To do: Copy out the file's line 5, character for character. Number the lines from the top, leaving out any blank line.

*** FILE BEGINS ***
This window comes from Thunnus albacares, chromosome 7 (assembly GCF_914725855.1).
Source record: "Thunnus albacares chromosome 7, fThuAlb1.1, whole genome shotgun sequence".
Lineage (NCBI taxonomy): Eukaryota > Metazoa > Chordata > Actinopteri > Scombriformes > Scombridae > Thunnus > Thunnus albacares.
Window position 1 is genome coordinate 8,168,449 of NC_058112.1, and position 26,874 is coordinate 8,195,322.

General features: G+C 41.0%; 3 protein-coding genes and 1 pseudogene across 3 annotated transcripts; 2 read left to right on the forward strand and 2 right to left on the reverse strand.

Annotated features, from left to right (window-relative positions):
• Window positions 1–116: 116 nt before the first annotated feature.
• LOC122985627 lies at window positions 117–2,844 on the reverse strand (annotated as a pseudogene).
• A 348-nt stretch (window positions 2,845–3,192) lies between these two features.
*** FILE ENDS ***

General features: G+C 41.0%; 3 protein-coding genes and 1 pseudogene across 3 annotated transcripts; 2 read left to right on the forward strand and 2 right to left on the reverse strand.